Labour's deputy Jacinda Ardern is not thinking about a 'Plan B' when it comes to the party leadership she says, after two disastrous poll results have left Labour MPs reeling.
Mr Little consulted senior colleagues late last week about whether he should stay on as leader after Labour recorded 24 percent in the One News Colmar Brunton poll, its worst ever result in that survey.
A second poll also has Labour's support dropping - the party's internal UMR poll has it at 23 percent, 6 points down from June.
Ms Ardern said she was fully backing Mr Little and that he was acting in an open and honest way.
She was asked whether she would be prepared to step in as leader, if a vacancy occurred before the election.
"My focus is supporting Andrew and doing my bit and making sure we run the best campaign that we can."
She said of course Labour would like to see its support higher.
"A lot can happen in seven weeks, we just have to make sure New Zealanders are hearing the different political offerings that are out there and that they have a chance to vote on the issues, rather than distractions."
Under Labour Party rules the election of a new leader is decided by 40 percent caucus, 40 percent party membership and 20 percent by the unions.
But if a leadership vacancy arises in the three months before a general election a new leader is elected by a simple caucus vote.
Labour's Napier MP, Stuart Nash, said he backed Andrew Little 100 percent and has urged him to stay on as leader.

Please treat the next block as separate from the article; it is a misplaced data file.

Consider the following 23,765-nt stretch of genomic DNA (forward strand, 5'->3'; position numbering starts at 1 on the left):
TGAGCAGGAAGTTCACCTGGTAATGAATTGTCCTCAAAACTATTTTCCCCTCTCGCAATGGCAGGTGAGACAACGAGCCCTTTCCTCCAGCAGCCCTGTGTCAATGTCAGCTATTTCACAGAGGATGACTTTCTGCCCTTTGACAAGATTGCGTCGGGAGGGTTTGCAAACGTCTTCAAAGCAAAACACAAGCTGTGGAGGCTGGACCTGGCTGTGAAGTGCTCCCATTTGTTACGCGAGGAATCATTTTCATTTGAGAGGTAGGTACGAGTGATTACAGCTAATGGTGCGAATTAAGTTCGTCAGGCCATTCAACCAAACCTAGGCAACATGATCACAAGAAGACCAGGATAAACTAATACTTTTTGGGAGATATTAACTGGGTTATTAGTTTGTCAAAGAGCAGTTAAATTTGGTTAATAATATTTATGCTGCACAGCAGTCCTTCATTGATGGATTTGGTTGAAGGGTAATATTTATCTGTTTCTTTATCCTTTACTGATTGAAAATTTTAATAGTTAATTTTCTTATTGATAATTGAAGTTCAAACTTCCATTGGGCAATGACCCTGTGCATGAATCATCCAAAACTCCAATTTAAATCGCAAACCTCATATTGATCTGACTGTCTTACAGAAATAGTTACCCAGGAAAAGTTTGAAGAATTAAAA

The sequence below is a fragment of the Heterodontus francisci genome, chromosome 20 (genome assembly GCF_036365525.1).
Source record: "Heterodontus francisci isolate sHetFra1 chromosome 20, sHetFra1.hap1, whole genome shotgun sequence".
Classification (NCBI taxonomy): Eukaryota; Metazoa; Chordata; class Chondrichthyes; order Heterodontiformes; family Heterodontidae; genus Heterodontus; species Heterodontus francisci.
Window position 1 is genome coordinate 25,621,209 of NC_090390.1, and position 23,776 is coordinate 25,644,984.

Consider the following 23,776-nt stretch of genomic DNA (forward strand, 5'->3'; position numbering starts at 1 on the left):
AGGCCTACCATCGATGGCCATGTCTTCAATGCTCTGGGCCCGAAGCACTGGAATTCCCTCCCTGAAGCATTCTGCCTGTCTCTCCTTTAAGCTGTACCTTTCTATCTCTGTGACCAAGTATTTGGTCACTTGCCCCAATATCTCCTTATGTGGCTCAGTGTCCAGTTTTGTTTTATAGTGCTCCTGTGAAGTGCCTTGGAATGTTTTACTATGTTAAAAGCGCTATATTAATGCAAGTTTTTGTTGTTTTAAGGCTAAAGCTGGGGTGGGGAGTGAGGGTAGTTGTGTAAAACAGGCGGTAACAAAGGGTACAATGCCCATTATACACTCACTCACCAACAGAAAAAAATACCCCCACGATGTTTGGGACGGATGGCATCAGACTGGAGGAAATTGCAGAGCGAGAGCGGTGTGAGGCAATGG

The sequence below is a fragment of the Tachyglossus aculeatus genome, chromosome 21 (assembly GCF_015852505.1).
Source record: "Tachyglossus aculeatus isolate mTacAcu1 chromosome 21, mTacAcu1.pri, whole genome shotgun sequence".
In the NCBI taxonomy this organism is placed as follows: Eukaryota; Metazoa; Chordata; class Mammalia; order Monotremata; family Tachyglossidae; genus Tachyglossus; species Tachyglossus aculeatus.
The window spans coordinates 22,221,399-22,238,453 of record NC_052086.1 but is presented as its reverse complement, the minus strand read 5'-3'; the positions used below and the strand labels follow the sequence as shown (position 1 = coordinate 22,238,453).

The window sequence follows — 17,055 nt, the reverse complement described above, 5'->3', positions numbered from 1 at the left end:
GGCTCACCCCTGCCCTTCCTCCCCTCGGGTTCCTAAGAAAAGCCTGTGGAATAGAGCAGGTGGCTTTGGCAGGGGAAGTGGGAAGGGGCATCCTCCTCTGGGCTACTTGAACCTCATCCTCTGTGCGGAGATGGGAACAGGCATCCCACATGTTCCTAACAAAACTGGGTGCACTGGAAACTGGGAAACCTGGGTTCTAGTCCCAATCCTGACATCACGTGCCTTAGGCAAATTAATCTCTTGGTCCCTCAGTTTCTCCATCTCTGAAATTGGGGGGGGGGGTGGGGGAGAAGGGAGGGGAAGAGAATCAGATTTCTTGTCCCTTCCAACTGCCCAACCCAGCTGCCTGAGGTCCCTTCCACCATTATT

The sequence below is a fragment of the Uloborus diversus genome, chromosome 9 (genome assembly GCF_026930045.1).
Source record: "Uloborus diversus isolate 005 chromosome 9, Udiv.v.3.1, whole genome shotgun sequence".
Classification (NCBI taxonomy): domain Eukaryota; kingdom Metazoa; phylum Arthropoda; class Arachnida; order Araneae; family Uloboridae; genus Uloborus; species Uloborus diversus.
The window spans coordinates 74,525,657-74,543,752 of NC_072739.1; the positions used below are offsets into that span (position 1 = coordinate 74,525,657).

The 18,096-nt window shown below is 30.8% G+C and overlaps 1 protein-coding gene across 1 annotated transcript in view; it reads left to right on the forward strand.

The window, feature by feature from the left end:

"If we did change the leadership we would absolutely implode - it would be a disaster."
Labour's finance spokesperson, Grant Robertson, said Mr Little had a very human response to a very disappointing poll result.
"As a good, responsible leader he's thought about all of his options, he's made very clear that he is in the for the fight... and we're backing him to do that."
Mr Robertson said he had seen no indication that Andrew Little would step down in the weeks before the election.
"Andrew has my support, he's the duly elected leader of the party, he's been out in front working his guts out for us - he's a tough guy, this is a tough fight."
Former party leader David Cunliffe had no comment to make about the situation facing Mr Little and Labour, except this piece of advice: "focus on unity and the difference Labour can make for New Zealanders".
The UMR poll also has National down 5 points to 42 percent.
The Greens were up three to 15 percent, with New Zealand First jumping from 11 to 16 percent.